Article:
PHOENIX—Paul Levy, a director in the accounting department of a major personal care products company, drove five-and-a-half hours with his wife, Norma, from El Paso, Texas, to see the evening showing of Shen Yun Performing Arts at the Orpheum Theatre April 2, 2016, which was sold out.
Many people are drawn to Shen Yun. In Mr. Levy’s case, this is a literal statement.
He first found out about Shen Yun while searching on Youtube. The images of Shen Yun dancers dressed in heavenly garb struck Mr. Levy, so he began painting them.
During the Saturday evening performance, Mr. Levy and his wife sat in center-aisle seats in the front row, mere feet from the dancers and live orchestra.
“It’s beautiful, absolutely beautiful. Absolutely great,” Mr. Levy said. “Because it is dance, because it is music, it reaches to the soul, to the heart and the soul of everybody out there [who’s] seeing it. It is far more than anything we’ve seen before.”
Mr. Levy noticed how highly expressive were the dancers.
“The dances—one expression says far more than words could ever say,” he said. “The facial expressions of the artists, and the way they move says so much. It brings it all to life.”
Indeed, Shen Yun’s website elaborates on the vast creative potential of classical Chinese dance. It states, “Classical Chinese dance is rich with expressive power. Through expression of bearing and form, beautiful dance movements bring out the inner meaning of intrinsic thoughts and feelings, reflecting the peculiarities of human nature, the standard for human conduct, moral concepts, mental state, one’s value system, and so on.”
Shen Yun is a New York-based, classical Chinese dance and music company that tours to some 100 cities in more that 20 countries across five continents each year. Its mission is to revive the resplendent beauty and rich heritage of traditional Chinese culture.
With approximately 20 vignettes, audiences journey throughout 5,000 years of Chinese civilization, from the legend of the Yellow Emperor descending from Heaven to reign, to heroic tales in ancient times, through to modern times.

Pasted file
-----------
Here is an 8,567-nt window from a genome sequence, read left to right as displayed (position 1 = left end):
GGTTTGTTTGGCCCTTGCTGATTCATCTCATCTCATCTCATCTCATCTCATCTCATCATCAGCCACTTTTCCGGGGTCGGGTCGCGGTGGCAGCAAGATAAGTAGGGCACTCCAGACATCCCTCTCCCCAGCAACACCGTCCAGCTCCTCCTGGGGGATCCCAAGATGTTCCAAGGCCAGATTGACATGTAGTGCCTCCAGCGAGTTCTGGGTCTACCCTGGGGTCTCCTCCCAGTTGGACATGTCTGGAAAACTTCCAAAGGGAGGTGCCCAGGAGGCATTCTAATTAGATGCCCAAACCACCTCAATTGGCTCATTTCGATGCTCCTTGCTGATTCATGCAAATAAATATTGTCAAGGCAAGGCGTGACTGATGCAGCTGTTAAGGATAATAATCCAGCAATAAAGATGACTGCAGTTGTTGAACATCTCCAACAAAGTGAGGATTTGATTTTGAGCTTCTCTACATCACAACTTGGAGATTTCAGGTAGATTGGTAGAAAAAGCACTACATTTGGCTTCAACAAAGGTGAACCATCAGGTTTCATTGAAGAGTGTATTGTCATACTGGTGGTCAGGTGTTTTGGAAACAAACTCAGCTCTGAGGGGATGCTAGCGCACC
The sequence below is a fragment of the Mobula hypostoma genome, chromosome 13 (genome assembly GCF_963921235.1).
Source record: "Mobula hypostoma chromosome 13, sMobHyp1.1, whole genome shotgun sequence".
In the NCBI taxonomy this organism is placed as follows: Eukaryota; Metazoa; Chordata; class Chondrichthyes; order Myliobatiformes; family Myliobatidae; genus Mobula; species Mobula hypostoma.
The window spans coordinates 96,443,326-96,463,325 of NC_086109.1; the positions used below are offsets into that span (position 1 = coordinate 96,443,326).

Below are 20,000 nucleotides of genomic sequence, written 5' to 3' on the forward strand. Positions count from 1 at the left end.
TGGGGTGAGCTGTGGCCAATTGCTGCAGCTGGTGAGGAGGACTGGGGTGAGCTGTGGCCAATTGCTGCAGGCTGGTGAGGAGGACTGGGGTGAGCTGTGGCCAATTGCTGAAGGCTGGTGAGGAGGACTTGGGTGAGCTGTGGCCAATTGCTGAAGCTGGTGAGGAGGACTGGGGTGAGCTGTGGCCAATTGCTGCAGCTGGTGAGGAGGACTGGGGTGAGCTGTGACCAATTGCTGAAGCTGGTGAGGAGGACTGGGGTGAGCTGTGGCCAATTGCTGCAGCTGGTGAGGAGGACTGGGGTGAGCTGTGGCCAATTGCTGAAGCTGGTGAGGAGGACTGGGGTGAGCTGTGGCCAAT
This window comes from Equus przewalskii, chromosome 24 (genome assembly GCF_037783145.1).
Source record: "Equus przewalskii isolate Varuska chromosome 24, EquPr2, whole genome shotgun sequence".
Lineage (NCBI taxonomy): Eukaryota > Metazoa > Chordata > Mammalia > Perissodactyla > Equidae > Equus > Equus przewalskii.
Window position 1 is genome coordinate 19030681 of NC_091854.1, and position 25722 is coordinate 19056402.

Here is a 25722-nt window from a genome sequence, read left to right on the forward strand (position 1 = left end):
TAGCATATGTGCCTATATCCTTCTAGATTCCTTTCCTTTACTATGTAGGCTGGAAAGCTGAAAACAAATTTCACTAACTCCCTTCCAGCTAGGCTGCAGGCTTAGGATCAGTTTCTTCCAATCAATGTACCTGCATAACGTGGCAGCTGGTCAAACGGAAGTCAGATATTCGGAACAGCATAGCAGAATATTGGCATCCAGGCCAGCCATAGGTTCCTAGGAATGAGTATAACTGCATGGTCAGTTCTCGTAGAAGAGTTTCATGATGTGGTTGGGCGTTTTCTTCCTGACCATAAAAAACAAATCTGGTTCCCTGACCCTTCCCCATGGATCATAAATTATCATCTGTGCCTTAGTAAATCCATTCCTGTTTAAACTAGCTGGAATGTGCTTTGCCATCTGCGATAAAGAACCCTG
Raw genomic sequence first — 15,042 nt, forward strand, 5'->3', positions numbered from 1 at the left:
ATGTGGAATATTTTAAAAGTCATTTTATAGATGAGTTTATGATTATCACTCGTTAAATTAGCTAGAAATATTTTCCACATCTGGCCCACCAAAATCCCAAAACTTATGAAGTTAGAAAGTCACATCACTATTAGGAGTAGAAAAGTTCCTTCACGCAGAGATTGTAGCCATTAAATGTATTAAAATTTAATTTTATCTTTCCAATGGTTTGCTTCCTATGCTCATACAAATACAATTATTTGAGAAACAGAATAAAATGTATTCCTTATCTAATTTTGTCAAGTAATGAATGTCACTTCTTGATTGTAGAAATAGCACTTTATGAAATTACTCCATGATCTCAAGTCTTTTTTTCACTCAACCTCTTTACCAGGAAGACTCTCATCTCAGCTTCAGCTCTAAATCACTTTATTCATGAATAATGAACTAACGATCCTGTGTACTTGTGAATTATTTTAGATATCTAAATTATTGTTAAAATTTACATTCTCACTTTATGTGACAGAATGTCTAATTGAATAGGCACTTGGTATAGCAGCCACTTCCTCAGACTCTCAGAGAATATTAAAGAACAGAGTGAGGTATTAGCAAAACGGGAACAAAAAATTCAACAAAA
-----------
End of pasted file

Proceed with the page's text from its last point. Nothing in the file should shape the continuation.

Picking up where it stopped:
Each piece displays different, brilliantly-colored costumes that are a spectacle in themselves. Whether it be Tibetan or Mongolian ethnic attire, or that of the Tang and Qing Dynasties, Shen Yun’s costumes are a feast for the eyes.
“The costumes are gorgeous,” said. Mr. Levy, adding that they help tell the stories.
Traditional Chinese culture is deeply steeped in spiritual traditions. Buddhism, Taoism, and Confucianism have served as the bedrock of China’s belief systems.
Shen Yun’s website explains that since ancient times, China was known as the “Celestial Kingdom,” a land where the divine and mortal coexisted.
Over the past 65 years of communist rule, however, these traditions have been nearly destroyed. During the Cultural Revolution from 1966–1976, in particular, temples and sacred relics in China were physically desecrated and ruined.
Mr. Levy was touched by two vignettes, one called “Monks and the Red Guard,” and another called “The Steadfast Heart,” which depict the persecution of spiritual believers in China who, ultimately, triumph through their peaceful faith.
“The fact is that through their spirituality, they were able to stay focused, keep things going in their lives, and keep things going even beyond life,” Mr. Levy said.
Mr. Levy heartily recommended Shen Yun.
“I would say that it’s something that everybody should get an opportunity to see. Everybody should make the effort to see it because this is a combination of art, spiritualism, and beauty, all wrapped into one.
“It’s absolutely beautiful, one of those most beautiful things you’ll ever see.”
Reporting by NTD Television and Albert Roman
New York-based Shen Yun Performing Arts has four touring companies that perform simultaneously around the world. For more information, visit Shen Yun Performing Arts.
Epoch Times considers Shen Yun Performing Arts the significant cultural event of our time. We have proudly covered audience reactionssince Shen Yun’s inception in 2006.